448 F2d 391 Seaberg v. United States

448 F.2d 391

Swan SEABERG and Virginia Seaberg, his wife, Plaintiffs-Appellants,
UNITED STATES of America, Defendant-Appellee.

No. 71-1199.

United States Court of Appeals, Ninth Circuit.

August 26, 1971.

Guttormsen, Scholfield & Stafford, Seattle, Wash., for plaintiffs-appellants.

L. Patrick Gray III, Asst. Atty. Gen., Stan Pitkin, U. S. Atty., Seattle, Wash., Morton Hollander, Robert M. Feinson, Dept. of Justice, Washington, D. C., for defendant-appellee.

Before CARTER, KILKENNY and CHOY, Circuit Judges.


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This is an appeal by the Seabergs from an adverse judgment in an action under the Tort Claims Act, 28 U.S.C. § 2671 et seq., tried to the court without a jury. The Seabergs claimed damages for Mrs. Seaberg's injuries and for the damage to their car. A judgment was entered dismissing the Seabergs' action and awarding the United States a money judgment for the damage to its ambulance.


The case raises three questions, (1) whether a state statute or a city ordinance, covering ambulances, should be applied; (2) whether the ambulance driver was otherwise negligent as a matter of law; and (3) whether the court erred in finding Mrs. Seaberg negligent and awarding the Government a judgment on its counter claim.


The facts are not in dispute. Mrs. Seaberg was traveling north on 12 Avenue N.E. in the City of Seattle. The windows in her car were up and her car radio was on. She entered the intersection of N.E. 65th Street on a green traffic light and, an instant before the collision, looked to the left, saw the ambulance, and, for the first time, "heard a low growling sound like a siren." The ambulance driver testified that he was traveling east on N.E. 65th, slowed to 5 or 10 miles per hour and, after seeing no approaching traffic, began to accelerate through the red light. The ambulance reached the middle of the intersection where it was hit broadside on the right front door by Mrs. Seaberg's vehicle.



The Seabergs first contend that the trial court erred in not finding the ambulance driver negligent per se because he failed to stop at the red light. Their argument is premised on the violation of an ordinance of the City of Seattle (§ 21.08.060) which, while exempting emergency vehicles from most city traffic regulation, provides that they "shall not proceed through stop signs or red traffic signal lights without first making a full stop and permitting traffic to clear the intersection." The Government contends, and the district court held, however, that this ordinance was "in conflict with" a provision of the State Vehicle Code which grants drivers of emergency vehicles a "privilege" to "proceed past a red or stop signal or stop sign, but only after slowing down as may be necessary for safe operation." Wash.Rev.Code § 46.61.035(1) and (2) (b).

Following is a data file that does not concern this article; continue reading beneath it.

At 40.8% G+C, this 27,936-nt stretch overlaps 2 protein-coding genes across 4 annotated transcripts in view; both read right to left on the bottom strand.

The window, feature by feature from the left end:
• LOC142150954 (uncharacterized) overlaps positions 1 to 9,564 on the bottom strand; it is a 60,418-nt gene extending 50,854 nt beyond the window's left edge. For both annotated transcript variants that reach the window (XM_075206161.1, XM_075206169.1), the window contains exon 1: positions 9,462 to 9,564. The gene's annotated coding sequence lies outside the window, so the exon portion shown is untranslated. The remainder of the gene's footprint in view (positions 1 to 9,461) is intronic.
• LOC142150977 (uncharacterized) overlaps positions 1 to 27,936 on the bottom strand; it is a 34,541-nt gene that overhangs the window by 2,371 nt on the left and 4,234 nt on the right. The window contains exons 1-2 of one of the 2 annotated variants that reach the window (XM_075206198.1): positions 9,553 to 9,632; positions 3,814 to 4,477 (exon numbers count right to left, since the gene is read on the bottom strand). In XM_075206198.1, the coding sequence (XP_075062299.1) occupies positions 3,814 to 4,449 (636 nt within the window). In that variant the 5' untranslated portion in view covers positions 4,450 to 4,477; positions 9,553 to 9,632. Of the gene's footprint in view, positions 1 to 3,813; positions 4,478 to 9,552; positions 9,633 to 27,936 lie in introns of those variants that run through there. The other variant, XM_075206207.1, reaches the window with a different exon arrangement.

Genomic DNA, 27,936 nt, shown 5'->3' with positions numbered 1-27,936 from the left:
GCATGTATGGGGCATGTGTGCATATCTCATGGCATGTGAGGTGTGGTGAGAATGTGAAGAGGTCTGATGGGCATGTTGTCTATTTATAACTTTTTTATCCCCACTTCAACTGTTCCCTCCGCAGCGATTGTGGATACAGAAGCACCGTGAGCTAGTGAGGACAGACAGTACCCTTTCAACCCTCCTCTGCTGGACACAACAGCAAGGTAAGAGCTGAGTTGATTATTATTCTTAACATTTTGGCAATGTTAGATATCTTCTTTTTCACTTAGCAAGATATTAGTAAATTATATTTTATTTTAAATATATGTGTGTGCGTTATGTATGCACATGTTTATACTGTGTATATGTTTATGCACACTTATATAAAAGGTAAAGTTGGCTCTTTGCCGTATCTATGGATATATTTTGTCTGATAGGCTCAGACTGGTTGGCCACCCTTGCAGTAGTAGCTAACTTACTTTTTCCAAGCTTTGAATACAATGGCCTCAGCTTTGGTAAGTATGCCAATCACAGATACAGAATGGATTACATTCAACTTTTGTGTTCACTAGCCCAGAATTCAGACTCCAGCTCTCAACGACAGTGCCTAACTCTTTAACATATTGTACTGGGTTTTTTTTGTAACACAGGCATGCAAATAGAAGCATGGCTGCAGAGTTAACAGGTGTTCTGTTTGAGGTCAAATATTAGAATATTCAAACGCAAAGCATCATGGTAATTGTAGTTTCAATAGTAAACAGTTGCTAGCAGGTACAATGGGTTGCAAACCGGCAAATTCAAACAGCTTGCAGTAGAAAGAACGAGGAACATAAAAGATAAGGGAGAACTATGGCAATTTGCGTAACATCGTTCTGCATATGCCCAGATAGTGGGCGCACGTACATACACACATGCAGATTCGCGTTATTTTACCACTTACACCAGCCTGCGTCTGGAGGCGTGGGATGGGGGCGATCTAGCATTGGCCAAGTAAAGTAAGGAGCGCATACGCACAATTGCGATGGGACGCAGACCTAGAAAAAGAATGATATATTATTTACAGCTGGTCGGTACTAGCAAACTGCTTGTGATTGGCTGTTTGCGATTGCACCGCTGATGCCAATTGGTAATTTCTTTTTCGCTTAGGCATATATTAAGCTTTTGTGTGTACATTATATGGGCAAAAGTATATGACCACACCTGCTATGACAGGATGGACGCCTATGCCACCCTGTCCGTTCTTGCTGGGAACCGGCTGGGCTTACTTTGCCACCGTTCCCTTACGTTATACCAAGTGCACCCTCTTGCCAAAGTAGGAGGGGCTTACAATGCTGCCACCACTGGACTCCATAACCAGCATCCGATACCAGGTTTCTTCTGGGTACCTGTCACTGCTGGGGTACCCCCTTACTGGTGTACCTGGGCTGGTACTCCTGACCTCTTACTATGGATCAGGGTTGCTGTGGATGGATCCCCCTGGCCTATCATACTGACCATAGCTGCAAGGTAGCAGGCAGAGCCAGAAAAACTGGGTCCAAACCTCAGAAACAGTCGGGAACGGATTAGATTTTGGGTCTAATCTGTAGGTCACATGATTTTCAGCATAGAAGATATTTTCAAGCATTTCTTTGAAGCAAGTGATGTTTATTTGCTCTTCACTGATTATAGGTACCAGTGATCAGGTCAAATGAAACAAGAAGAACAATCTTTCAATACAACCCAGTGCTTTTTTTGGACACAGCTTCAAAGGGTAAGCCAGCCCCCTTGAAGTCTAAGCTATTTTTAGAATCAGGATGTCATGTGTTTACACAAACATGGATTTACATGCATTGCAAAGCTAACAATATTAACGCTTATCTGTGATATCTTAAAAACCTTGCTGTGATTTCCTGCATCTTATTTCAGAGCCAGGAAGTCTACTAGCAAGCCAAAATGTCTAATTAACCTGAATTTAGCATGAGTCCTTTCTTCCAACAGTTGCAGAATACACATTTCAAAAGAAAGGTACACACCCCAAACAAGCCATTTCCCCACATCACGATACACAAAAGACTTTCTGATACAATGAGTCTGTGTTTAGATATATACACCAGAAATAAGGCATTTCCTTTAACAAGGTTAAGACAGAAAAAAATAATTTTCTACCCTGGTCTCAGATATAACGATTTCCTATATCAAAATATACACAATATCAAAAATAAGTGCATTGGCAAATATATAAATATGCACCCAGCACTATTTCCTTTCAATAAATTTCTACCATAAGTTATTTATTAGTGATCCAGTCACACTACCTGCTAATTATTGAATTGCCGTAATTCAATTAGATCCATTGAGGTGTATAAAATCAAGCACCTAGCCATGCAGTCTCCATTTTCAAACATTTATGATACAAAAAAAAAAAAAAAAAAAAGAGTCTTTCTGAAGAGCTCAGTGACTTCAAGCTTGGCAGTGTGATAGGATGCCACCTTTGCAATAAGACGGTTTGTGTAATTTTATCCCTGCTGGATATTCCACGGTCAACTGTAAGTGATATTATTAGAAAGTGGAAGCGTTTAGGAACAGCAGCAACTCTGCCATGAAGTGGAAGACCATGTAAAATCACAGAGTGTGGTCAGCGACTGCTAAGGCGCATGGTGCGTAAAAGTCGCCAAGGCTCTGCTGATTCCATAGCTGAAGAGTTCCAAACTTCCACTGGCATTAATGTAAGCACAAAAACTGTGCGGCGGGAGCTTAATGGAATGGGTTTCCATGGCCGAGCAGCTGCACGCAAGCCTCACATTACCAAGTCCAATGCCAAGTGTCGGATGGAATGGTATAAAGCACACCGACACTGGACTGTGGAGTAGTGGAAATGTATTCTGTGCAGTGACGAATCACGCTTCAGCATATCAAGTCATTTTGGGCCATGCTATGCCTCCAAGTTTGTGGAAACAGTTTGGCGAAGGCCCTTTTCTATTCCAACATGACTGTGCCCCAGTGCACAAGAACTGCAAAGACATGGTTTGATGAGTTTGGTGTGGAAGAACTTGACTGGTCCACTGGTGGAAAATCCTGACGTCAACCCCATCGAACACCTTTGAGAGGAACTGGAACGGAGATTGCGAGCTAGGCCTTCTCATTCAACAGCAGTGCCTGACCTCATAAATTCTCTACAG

Although there are no decisions directly in point, the Washington Supreme Court has stated the general rule that a city ordinance is in "conflict" with a state statute "if it forbids that which the statute permits." City of Bellingham v. Schampera, 57 Wash.2d 106, 356 P.2d 292, 296 (1960) (en banc). Here the state statute grants emergency vehicles a "privilege" to pass through red or stop signals after slowing down. The city ordinance, which effectively takes away this privilege by requiring a full stop, is clearly in conflict with the statute under the above test. The district court, therefore, did not err in refusing to find the ambulance driver negligent per se.



The Seabergs next contend that the ambulance driver was negligent in not seeing her prior to entering the intersection. However, under Washington law an ambulance driver need only have his siren on and give other users of the highway an opportunity to yield. He is under no obligation to keep a lookout as he is entitled to assume that other users of the highway will yield the right of way. Lakoduk v. Cruger, 48 Wash.2d 642, 296 P.2d 690, 703 (1956); State of Washington v. United States, (9 Cir. 1952) 194 F.2d 38.



Finally, the Seabergs contend that the court erred in finding Mrs. Seaberg negligent, and on that finding, awarding the United States a judgment on its counter claim. From our review of the record we are satisfied that this finding was not clearly erroneous.

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